The experience of the monitoring round also suggests that this approach requires a differentiated level of support depending on the capacity and leadership strength of the MOH. While in some countries this approach can be implemented by the Ministry of Health without significant external support, other countries require extensive technical assistance. As the experience in the DRC suggests, this assistance is most effective when it is provided within the country by a national consultant or organisation.
The country-based approach to performance monitoring also highlighted the need to improve routine monitoring of health sector cooperation. The intention of IHP+R to prioritise the harvesting of data from existing data bases was only realised in rare instances. Most of the time, reliable data were not available and had to be assembled by the Ministries and development partners through onerous processes of data collection and validation. In both focus countries, stakeholders strongly recommended that development performance monitoring data should be integrated in routine national information systems.
Civil society engagement
The participation of civil society in the national partnership for health continues to be an issue that elicits major discussions. The consultations in the two focus countries underlined that there are different perceptions among governments, development partners and civil society organisations about effective engagement of civil society. The question of who should represent civil society in the national health dialogue is largely unresolved and hampers effective CSO participation. Limited participation in the health policy and development effectiveness dialogue at country level may explain that knowledge and interest in the IHP+ among health-focused NGOs at the country level is at best limited. This was also confirmed by the very low response rate to a survey launched by IHP+R via a large number of international civil society networks. IHP+ has taken a number of steps to promote the participation of CSOs in policy and planning processes, including inter alia through including CSOs in IHP+ governance structures and providing country-level grants to support CSO capacity (through the Health Policy Action Fund). However, there remain unresolved questions on the difficult issue of whether the CSO participation is meaningful, and a strategic and adequate resourced approach is required.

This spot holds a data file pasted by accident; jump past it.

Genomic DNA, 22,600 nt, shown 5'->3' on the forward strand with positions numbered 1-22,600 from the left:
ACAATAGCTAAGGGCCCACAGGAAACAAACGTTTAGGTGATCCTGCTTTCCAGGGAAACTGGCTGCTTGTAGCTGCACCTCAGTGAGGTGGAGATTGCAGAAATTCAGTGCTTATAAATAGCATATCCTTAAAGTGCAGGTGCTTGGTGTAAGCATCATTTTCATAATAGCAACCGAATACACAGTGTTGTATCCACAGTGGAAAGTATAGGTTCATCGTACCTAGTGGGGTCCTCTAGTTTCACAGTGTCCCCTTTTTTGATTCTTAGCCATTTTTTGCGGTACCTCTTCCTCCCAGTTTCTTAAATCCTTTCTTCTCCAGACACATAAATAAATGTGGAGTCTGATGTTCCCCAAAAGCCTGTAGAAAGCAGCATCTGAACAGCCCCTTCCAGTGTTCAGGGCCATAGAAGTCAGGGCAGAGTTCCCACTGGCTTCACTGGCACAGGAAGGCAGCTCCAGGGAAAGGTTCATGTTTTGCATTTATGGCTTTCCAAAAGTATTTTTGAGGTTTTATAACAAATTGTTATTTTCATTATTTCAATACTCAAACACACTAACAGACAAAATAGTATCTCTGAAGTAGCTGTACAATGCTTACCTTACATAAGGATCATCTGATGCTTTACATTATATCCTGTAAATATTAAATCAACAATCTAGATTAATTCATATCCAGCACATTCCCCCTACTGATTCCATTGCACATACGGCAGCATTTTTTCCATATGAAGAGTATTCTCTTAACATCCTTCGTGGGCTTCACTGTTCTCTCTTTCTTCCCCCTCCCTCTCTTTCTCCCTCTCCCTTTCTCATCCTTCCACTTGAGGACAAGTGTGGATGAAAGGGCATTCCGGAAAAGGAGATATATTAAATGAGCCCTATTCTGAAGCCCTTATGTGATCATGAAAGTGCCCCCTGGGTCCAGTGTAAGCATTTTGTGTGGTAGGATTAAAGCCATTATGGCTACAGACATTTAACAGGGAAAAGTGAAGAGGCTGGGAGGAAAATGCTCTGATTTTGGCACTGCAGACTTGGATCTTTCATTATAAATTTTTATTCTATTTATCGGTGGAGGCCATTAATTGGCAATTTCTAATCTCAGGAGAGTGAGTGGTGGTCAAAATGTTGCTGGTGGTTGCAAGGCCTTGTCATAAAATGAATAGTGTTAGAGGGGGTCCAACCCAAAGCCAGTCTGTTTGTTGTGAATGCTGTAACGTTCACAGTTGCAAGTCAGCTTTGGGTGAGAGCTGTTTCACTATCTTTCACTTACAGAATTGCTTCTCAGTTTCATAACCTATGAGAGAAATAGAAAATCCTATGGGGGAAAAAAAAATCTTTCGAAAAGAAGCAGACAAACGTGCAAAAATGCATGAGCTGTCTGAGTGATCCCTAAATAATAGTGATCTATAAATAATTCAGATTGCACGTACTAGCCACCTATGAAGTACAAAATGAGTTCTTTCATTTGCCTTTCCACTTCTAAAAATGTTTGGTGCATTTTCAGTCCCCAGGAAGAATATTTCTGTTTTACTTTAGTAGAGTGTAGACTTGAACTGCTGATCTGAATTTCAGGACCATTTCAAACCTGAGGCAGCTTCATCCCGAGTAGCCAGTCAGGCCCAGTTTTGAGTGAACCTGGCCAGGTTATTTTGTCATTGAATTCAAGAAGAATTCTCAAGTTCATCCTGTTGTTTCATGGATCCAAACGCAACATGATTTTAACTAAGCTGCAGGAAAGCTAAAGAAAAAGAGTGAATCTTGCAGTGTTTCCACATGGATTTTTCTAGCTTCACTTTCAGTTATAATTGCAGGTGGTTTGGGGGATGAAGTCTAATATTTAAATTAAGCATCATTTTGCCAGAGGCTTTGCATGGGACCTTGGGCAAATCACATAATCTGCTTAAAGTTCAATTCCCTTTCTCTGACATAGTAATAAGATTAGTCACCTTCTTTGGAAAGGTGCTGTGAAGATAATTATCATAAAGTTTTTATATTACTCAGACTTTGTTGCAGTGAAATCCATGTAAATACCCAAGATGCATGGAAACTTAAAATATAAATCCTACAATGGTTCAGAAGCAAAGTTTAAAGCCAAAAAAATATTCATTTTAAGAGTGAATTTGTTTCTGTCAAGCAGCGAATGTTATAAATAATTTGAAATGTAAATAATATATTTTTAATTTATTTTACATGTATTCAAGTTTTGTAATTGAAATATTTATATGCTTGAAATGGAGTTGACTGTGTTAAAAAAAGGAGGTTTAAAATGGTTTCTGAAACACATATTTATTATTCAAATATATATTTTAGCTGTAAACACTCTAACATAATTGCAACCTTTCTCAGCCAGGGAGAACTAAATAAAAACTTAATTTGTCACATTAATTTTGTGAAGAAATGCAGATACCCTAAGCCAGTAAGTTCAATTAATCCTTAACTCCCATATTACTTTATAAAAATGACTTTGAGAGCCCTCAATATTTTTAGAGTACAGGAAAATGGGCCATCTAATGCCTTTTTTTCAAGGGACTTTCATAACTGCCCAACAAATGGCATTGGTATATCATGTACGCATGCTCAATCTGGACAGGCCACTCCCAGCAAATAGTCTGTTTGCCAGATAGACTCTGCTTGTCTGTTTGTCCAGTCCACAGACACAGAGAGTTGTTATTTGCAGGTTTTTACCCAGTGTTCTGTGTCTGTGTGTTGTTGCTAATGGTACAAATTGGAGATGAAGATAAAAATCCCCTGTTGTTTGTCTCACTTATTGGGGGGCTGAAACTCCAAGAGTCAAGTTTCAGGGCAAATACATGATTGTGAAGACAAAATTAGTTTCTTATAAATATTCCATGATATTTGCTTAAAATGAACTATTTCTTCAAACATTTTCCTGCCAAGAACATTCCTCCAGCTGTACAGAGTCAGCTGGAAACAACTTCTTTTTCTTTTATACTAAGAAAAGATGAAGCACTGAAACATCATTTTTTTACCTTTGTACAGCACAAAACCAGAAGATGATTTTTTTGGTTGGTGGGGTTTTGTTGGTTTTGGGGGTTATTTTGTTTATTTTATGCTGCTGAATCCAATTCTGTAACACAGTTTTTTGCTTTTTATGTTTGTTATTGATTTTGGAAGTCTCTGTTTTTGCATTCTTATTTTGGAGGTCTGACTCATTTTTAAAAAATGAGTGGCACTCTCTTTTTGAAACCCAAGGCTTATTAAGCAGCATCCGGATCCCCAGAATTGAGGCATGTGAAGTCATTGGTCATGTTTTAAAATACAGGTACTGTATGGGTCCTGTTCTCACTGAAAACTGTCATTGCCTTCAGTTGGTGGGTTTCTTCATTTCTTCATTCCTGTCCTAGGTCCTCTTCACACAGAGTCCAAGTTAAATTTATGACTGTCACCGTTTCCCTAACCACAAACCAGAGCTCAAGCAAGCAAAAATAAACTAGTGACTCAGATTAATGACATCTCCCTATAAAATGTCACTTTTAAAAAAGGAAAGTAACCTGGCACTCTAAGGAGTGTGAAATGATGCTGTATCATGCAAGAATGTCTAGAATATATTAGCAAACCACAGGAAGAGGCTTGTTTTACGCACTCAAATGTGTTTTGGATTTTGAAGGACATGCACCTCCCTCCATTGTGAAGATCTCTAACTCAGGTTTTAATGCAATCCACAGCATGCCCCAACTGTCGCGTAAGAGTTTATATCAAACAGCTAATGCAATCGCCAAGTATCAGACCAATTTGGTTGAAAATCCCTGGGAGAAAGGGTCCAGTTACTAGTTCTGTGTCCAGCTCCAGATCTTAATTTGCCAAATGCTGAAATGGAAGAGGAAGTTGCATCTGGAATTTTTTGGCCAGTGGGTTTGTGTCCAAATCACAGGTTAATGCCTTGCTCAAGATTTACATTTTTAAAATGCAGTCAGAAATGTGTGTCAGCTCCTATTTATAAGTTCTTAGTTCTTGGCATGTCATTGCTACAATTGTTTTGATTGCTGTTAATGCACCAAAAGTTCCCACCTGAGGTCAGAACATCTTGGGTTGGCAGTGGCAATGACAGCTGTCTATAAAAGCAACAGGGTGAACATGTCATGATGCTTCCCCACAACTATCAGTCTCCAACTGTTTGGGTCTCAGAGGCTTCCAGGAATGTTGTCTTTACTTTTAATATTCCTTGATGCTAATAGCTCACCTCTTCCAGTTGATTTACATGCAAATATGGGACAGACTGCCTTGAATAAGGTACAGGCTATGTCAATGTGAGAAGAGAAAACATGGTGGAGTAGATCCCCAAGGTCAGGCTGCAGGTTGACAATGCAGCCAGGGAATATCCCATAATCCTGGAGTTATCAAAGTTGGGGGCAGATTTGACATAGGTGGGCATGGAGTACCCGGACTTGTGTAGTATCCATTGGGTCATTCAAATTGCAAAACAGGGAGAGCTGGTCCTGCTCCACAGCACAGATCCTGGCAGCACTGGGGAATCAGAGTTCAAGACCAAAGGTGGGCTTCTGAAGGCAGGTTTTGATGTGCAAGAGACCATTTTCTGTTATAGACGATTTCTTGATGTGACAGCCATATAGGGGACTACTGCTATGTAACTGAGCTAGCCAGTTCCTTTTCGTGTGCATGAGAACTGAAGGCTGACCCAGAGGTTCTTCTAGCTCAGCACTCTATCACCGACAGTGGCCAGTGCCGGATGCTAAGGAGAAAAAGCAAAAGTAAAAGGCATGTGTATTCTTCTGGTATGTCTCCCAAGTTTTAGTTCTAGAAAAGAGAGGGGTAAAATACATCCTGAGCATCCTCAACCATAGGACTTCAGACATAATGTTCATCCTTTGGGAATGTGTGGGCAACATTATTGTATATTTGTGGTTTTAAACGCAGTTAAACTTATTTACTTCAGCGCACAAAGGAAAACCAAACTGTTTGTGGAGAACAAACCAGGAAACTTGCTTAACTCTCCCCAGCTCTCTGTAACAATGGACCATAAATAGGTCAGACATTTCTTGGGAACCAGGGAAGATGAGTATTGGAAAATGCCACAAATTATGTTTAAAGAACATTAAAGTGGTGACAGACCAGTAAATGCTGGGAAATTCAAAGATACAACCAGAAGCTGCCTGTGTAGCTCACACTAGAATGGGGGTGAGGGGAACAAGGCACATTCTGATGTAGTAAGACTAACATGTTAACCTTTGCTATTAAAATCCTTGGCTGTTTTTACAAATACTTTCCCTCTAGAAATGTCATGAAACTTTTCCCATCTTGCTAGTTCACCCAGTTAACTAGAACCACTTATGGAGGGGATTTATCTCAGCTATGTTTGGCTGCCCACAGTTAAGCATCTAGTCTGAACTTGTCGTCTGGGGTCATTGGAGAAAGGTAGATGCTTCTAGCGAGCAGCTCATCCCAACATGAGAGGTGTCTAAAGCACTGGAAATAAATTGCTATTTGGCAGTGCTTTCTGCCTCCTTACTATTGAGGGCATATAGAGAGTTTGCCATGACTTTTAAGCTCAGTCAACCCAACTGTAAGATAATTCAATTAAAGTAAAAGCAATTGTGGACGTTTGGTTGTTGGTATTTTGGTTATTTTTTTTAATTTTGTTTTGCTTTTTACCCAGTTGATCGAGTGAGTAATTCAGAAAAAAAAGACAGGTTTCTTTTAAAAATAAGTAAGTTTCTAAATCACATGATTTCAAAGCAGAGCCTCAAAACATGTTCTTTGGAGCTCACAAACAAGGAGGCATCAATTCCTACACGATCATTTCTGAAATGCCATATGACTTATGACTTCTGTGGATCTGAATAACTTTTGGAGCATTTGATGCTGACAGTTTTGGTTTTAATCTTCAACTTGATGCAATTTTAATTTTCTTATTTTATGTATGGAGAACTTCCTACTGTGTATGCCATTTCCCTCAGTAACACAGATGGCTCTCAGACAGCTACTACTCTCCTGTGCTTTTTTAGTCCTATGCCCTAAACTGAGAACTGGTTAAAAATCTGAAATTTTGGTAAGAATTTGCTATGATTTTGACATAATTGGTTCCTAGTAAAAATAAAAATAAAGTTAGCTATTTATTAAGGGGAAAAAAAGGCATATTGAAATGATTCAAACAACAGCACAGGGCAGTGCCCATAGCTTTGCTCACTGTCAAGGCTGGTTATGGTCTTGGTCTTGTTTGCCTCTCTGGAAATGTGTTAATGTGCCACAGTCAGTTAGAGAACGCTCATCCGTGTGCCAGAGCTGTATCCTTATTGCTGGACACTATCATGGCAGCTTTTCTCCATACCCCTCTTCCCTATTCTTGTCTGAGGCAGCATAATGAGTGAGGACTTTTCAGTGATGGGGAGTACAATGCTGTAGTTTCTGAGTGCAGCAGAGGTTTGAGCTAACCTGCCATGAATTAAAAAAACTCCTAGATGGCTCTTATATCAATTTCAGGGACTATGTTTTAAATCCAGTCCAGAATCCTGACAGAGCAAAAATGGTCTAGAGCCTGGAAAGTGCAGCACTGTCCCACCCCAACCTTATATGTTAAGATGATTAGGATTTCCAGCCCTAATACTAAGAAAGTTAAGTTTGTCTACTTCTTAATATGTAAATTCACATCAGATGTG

Accountability among IHP+ partners for the effectiveness of cooperation in health depends on mutuality. Implementation has to overcome two main difficulties: first, the relationship between international partners in development cooperation is highly asymmetrical; and second, there is no institutional mechanism to enforce accountability among partners. Asymmetrical relationships reflect major structural power differentials among stakeholders in health sector development that risk undermining the implementation of mutual accountability processes. Providers of development assistance have powerful financial instruments to hold recipients to account. The instruments of recipient governments to hold their partners to account are, however, limited. Governments can also impose legal and financial sanctions on civil society actors while the ability of civil society to hold governments to account is highly variable. Although the processes and tools adopted by the IHP+ may have mitigated some of the effects of the asymmetry among partners, it has not overcome them.